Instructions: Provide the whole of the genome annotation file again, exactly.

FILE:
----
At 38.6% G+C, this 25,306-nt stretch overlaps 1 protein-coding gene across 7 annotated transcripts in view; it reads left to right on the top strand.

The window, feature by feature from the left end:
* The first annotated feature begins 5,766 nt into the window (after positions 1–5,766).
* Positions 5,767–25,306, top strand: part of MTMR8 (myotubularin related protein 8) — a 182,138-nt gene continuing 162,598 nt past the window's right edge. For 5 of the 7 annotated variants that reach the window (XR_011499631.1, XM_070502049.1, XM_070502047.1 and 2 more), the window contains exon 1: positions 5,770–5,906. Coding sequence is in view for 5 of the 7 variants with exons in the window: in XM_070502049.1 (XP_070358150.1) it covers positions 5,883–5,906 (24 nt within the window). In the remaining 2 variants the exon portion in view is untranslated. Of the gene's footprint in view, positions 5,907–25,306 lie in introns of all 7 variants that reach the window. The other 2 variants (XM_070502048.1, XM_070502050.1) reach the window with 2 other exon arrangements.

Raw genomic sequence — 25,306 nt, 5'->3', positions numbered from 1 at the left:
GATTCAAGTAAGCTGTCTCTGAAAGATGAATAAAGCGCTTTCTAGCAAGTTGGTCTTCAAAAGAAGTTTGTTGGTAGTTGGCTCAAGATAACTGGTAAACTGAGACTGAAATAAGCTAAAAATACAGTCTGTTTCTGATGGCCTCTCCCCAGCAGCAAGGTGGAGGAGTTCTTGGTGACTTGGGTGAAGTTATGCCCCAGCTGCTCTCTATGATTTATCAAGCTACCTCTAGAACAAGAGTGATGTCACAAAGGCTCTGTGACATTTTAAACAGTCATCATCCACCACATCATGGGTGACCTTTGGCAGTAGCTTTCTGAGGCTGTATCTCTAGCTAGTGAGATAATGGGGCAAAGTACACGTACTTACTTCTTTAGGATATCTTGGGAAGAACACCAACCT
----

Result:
At 38.6% G+C, this 25,306-nt stretch overlaps 1 protein-coding gene across 7 annotated transcripts in view; it reads left to right on the top strand.

The window, feature by feature from the left end:
* The first annotated feature begins 5,766 nt into the window (after positions 1–5,766).
* Positions 5,767–25,306, top strand: part of MTMR8 (myotubularin related protein 8) — a 182,138-nt gene continuing 162,598 nt past the window's right edge. For 5 of the 7 annotated variants that reach the window (XR_011499631.1, XM_070502049.1, XM_070502047.1 and 2 more), the window contains exon 1: positions 5,770–5,906. Coding sequence is in view for 5 of the 7 variants with exons in the window: in XM_070502049.1 (XP_070358150.1) it covers positions 5,883–5,906 (24 nt within the window). In the remaining 2 variants the exon portion in view is untranslated. Of the gene's footprint in view, positions 5,907–25,306 lie in introns of all 7 variants that reach the window. The other 2 variants (XM_070502048.1, XM_070502050.1) reach the window with 2 other exon arrangements.

Raw genomic sequence — 25,306 nt, 5'->3', positions numbered from 1 at the left:
GATTCAAGTAAGCTGTCTCTGAAAGATGAATAAAGCGCTTTCTAGCAAGTTGGTCTTCAAAAGAAGTTTGTTGGTAGTTGGCTCAAGATAACTGGTAAACTGAGACTGAAATAAGCTAAAAATACAGTCTGTTTCTGATGGCCTCTCCCCAGCAGCAAGGTGGAGGAGTTCTTGGTGACTTGGGTGAAGTTATGCCCCAGCTGCTCTCTATGATTTATCAAGCTACCTCTAGAACAAGAGTGATGTCACAAAGGCTCTGTGACATTTTAAACAGTCATCATCCACCACATCATGGGTGACCTTTGGCAGTAGCTTTCTGAGGCTGTATCTCTAGCTAGTGAGATAATGGGGCAAAGTACACGTACTTACTTCTTTAGGATATCTTGGGAAGAACACCAACCT